Aproposed class-action suit against Canada’s two major railways over grain freight rates was due Feb. 1 in a Calgary courtroom, where it will be decided whether the suit can proceed on all Prairie farmers’ behalf.
In a letter to potential “class” members, Regina lawyer Tony Merchant said the certification hearing in Alberta Court of Queen’s Bench is expected to run over eight days, through to Feb. 10.
Merchant said $675 million, plus interest and further amounts accumulating each year, are “what we believe we can establish are ongoing wrongful charges,” which he said makes the case a “billion-dollar farm issue.”
The claim is filed in the name of Edmonton-area farmer Tom Jackson, a former commissioner with the Alberta Pulse Growers Commission and one-time director candidate for the Canadian Wheat Board, as the suit’s representative plaintiff.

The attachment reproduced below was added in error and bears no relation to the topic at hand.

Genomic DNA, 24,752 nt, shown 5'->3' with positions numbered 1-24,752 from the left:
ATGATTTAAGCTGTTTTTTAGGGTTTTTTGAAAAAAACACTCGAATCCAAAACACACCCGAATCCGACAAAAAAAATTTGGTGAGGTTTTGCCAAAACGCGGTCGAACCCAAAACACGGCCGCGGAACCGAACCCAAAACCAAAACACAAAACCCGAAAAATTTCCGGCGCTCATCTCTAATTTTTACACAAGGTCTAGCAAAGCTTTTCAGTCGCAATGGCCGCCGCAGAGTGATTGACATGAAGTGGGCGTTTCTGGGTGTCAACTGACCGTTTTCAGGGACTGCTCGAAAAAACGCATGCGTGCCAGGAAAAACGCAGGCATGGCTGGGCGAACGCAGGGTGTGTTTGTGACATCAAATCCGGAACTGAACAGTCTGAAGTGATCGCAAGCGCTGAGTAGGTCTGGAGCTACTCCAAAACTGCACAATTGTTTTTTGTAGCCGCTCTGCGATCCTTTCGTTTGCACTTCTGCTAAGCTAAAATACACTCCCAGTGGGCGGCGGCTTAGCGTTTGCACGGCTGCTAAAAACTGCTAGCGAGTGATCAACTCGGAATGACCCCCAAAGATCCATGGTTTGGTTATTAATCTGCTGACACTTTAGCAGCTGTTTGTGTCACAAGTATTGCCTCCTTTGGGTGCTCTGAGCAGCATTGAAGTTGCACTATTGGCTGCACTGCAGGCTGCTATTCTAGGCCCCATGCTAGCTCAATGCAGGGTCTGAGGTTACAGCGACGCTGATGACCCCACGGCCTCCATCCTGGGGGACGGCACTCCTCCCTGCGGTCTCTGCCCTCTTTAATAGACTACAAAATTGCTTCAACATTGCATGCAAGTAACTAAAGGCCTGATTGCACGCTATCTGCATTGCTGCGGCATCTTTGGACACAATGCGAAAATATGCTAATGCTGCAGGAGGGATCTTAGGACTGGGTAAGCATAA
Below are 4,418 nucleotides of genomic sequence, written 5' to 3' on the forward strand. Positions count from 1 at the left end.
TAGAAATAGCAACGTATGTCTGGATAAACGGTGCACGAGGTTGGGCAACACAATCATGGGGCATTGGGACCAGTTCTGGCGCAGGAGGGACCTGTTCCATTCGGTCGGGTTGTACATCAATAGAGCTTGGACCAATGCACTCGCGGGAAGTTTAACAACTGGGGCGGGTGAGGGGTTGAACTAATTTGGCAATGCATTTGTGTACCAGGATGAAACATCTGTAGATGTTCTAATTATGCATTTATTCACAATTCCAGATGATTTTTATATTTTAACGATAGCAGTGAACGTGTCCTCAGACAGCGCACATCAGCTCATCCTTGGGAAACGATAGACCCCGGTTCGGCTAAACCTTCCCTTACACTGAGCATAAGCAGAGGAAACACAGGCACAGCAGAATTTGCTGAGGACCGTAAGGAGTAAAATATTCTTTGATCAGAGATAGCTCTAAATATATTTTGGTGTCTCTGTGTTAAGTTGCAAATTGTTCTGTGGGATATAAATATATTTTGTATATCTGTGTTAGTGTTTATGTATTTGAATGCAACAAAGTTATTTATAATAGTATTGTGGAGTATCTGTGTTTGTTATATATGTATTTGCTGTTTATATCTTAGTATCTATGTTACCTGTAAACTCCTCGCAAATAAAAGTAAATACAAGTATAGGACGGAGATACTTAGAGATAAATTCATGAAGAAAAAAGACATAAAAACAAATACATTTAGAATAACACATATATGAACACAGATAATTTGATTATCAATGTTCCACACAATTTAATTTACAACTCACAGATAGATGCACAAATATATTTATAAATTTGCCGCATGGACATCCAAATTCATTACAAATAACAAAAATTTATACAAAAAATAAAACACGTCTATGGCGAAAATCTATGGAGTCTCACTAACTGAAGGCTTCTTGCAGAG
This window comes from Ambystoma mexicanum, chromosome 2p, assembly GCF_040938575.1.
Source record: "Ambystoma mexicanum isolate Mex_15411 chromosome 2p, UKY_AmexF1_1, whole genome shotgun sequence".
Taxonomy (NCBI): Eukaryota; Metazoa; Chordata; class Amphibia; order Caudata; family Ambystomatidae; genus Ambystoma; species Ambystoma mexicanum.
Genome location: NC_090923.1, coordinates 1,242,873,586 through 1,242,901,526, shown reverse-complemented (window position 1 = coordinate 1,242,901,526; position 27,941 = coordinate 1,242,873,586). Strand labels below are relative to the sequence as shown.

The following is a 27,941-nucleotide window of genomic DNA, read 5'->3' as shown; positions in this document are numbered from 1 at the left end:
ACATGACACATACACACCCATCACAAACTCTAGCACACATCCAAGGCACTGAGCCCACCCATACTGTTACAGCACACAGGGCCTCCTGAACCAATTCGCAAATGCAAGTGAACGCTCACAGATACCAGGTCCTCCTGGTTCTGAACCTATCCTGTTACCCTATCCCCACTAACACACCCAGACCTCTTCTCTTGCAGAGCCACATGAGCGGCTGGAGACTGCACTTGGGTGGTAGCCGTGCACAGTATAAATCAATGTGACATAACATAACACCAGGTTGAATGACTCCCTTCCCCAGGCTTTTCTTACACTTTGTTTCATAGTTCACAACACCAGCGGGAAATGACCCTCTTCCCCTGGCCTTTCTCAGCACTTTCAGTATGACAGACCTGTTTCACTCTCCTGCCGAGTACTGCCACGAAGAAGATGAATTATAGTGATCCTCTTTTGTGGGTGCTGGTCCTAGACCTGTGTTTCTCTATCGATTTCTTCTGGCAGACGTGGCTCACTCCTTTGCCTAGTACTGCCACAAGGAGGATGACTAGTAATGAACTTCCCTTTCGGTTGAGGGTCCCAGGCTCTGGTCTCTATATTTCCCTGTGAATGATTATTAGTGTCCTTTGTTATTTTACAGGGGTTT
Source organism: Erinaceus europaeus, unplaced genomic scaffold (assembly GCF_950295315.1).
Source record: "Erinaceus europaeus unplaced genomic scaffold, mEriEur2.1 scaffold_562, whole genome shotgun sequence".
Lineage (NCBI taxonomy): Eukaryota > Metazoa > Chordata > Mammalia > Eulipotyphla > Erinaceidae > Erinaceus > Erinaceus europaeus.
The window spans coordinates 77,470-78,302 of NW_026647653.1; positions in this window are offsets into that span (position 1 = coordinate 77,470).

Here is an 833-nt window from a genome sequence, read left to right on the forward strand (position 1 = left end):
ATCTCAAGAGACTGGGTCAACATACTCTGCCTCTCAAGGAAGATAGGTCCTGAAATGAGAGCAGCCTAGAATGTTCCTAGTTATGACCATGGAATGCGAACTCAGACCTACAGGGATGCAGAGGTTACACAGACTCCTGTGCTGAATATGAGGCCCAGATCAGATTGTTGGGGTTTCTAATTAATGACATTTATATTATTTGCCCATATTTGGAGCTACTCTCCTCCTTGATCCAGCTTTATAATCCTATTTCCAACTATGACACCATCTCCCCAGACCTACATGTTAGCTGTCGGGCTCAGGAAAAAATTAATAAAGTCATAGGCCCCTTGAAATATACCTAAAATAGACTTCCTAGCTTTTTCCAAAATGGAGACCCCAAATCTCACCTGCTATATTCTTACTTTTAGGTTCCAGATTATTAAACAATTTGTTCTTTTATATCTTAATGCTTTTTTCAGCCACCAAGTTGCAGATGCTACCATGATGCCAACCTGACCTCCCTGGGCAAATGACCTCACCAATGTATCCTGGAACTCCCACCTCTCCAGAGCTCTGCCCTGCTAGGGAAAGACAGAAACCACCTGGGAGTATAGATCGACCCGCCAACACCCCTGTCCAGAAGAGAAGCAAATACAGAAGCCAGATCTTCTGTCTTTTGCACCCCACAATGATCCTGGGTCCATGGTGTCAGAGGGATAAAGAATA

In his brief filed Dec. 30 ahead of the certification hearing, Merchant’s suit alleges that between Aug. 1, 1995 and July 31, 2007, Canadian National and Canadian Pacific railways (CN, CP) “did charge unfair and unreasonable shipping rates” based on “unreasonable” hopper car maintenance costs.
The claim stems from a February 2008 ruling by the Canadian Transportation Agency (CTA) that has since substantially lowered the maximum annual revenue CN and CP are allowed to keep for moving Prairie grain.
The CTA ruling, upheld in November 2008 by the Federal Court of Appeal, found that the railways’ costs for maintenance of grain hopper cars, previously “embedded” in both railways’ federally capped grain freight revenue at $4,379 per car, were in fact $1,371 per car.
Merchant’s claim alleges the railways set tariffs and shipping rates under the maximum rate scales and maximum revenue entitlement allowed to them for handling Prairie grain under the Canada Transportation Act “without regard” to their actual hopper car maintenance costs.
Merchant’s brief estimated the amount allegedly overcharged from 1994 to 2007 at about $1.66 per tonne, for a total of $577 million.